Disasters and traumatic events, like the mass shooting in Dayton Ohio on August 4, 2019, can have tremendous psychological impacts on individuals, even if they are not directly involved. People can experience a range of emotions, including anger, frustration and sadness, and can react in many different ways, including physical and psychological symptoms.
The impacts and reactions can happen immediately or may appear after some time. There are steps that individuals can take for themselves and their families to mitigate and lessen the psychosomatic impacts. This page features resources that can assist in coping with disaster, trauma and tragedy.
After an event is over, the American Psychiatric Physicians Association recommends following these steps to begin coping with the possible stress that follows a tragedy:
- Keep informed about new information and developments, but avoid overexposure to news rebroadcasts of the events. Be sure to use credible sources of information to avoid speculation and rumors.
- Learn what local resources are available to aid those affected by the tragedy and be prepared to share this information.
- If you feel anxious, angry or depressed, you are not alone. Talk to friends, family or colleagues who likely are experiencing the same feelings.
- If you have children, keep open dialogues with them regarding their fears and the traumatic event. Let them know that in time, the tragedy will pass. Don’t minimize the danger, but talk about your ability to cope with tragedy and get through the ordeal.
- Feelings of anxiety and depression following a traumatic event are natural. If these symptoms continue, even after order has been restored, or if these feelings begin to overwhelm you, seek the advice of a psychiatrist in your community.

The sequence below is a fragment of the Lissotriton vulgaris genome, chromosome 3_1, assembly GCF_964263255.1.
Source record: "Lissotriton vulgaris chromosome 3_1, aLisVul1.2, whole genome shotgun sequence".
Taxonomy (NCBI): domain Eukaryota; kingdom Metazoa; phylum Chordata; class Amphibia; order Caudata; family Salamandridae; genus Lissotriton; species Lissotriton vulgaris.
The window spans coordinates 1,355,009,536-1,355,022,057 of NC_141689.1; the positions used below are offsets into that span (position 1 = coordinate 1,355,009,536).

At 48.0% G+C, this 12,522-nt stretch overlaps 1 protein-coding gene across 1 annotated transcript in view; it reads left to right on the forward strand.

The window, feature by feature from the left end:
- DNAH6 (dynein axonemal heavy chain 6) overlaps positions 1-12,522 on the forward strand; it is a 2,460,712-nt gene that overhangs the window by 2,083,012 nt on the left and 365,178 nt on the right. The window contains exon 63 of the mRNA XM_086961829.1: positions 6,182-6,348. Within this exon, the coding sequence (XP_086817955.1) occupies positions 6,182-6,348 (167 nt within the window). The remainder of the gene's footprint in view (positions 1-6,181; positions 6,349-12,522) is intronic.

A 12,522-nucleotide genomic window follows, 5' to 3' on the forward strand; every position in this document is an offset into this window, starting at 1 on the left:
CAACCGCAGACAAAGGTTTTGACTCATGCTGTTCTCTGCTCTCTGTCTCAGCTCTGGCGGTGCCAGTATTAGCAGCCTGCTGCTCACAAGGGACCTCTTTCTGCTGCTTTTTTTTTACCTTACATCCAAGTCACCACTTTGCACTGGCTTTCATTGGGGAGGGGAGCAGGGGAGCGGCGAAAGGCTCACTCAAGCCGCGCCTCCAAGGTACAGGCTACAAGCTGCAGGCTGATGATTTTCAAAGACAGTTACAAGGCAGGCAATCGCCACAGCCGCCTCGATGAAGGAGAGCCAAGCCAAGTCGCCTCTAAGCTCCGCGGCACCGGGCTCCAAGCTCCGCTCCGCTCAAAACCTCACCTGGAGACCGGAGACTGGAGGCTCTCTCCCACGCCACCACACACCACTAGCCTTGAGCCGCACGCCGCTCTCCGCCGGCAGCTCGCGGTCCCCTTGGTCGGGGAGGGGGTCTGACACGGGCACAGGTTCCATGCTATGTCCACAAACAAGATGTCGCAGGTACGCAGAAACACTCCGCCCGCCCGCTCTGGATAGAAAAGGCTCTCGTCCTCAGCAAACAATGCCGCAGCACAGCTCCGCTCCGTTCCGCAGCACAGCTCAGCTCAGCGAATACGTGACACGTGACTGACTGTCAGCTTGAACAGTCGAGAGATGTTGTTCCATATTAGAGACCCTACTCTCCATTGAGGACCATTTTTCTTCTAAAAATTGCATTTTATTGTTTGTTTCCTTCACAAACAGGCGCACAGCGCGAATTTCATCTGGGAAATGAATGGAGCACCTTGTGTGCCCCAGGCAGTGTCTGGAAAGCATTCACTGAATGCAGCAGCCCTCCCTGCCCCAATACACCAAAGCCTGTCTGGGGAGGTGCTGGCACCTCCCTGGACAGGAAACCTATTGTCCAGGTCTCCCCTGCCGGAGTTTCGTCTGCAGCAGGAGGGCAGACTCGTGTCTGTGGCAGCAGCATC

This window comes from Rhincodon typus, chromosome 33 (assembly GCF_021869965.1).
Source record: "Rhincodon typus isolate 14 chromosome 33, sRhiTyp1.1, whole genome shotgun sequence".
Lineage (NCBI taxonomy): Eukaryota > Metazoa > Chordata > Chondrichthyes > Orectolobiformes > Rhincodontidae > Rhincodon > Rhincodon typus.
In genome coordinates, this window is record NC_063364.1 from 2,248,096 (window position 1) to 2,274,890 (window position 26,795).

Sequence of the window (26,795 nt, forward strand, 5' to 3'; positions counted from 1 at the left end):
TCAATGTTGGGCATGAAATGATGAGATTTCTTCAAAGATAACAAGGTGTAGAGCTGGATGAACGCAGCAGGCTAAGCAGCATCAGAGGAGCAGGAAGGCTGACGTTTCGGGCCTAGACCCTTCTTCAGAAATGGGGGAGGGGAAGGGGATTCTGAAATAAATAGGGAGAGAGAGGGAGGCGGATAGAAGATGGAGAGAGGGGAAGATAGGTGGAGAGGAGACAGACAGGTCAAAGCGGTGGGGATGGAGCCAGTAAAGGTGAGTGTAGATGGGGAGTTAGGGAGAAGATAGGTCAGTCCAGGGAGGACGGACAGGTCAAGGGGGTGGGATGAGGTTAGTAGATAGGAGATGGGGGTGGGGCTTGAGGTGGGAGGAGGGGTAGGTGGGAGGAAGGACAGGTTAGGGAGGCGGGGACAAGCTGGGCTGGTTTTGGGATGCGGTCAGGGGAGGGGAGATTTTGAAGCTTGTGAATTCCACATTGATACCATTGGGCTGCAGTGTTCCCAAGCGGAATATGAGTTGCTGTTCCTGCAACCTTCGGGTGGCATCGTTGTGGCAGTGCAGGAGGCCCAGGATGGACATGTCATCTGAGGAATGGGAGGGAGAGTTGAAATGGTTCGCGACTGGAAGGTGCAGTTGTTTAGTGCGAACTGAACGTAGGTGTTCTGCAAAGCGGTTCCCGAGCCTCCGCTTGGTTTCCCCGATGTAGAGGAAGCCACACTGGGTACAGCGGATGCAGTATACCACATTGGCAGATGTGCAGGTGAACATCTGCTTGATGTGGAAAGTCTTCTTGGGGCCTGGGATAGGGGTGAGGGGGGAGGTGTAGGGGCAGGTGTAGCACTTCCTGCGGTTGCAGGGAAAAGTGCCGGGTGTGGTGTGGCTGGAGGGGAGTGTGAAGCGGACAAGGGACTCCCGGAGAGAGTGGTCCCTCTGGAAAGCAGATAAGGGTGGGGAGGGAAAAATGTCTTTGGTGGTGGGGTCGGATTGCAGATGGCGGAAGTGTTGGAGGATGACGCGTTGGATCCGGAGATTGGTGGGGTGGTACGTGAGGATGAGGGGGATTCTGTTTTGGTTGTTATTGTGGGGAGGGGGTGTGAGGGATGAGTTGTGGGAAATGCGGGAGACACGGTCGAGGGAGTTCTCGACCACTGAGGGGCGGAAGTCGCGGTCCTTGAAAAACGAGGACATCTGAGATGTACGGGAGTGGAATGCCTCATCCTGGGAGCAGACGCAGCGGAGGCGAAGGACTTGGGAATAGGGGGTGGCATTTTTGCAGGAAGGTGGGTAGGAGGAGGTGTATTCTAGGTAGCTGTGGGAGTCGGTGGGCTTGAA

Common Reactions of Survivors of Disaster and Other Traumatic Events
- Thinking that no one else is having any of the same reactions and that you are alone in dealing with your feelings
- Having trouble falling asleep or staying asleep
- Feeling like you have no energy or like you are always exhausted
- Feeling sad or depressed
- Having stomachaches or headaches
- Feeling like you have too much energy or like you are hyperactive
- Feeling very irritable or angry—fighting with friends or family for no reason
- Being numb—not feeling at all
- Having trouble focusing on schoolwork
- Having periods of confusion
- Drinking alcohol or using illicit drugs or even legal medications to stop your feelings
- Not having any appetite at all, or just the opposite—finding that you are eating too much
Reactions to Trauma; Recognizing Signs
- Mental Health: A Guide for Faith Leaders: This Guide helps show faith leaders how they can support individuals with a mental illness, and where to direct them for treatment.
- Effects of Disasters: Risk and Resilience Factors (NCPTSD)
- When Terrible Things Happen, What You May Experience (NCTSN/NCPTSD-PFA)
- Community Violence: The Effects on Children and Teens (NCPTSD)
- Coping After Tragedy
- Tips for Survivors of a Disaster or Other Traumatic Event: Managing Stress (Spanish, Punjabi) (SAMHSA)
- Asking for Help. Do you Know How? (CSTS)
Coping/Recovery – Specific Circumstances
- Recovery After Witnessing a Traumatic Event (CSTS)
- Coping with Stress Following a Mass Shooting (CSTS)
- Coping with Stress During Infectious Disease Outbreaks (Spanish) (SAMHSA)
- Alcohol, Medication, and Drug Use After Disaster (NCTSN/NCPTSD - PFA)
- Helping Families Deal with the Stress of Relocation after a Disaster (Agency for Toxic Substances and Disease Registry, ATSDR)
Dealing with Grief
- How to Deal with Grief (Punjabi) (SAMHSA)
- Tips for Survivors: Coping with Grief After Community Violence (SAMHSA)
- Children and Grief (AACAP)
An app from the U.S. Department of Veterans Affairs. PTSD Coach provides users with information about post-traumatic stress disorder (PTSD), including educational resources, information about professional care, a self-assessment tool, opportunities to find support, and tools to help manage the stresses of daily life with PTSD.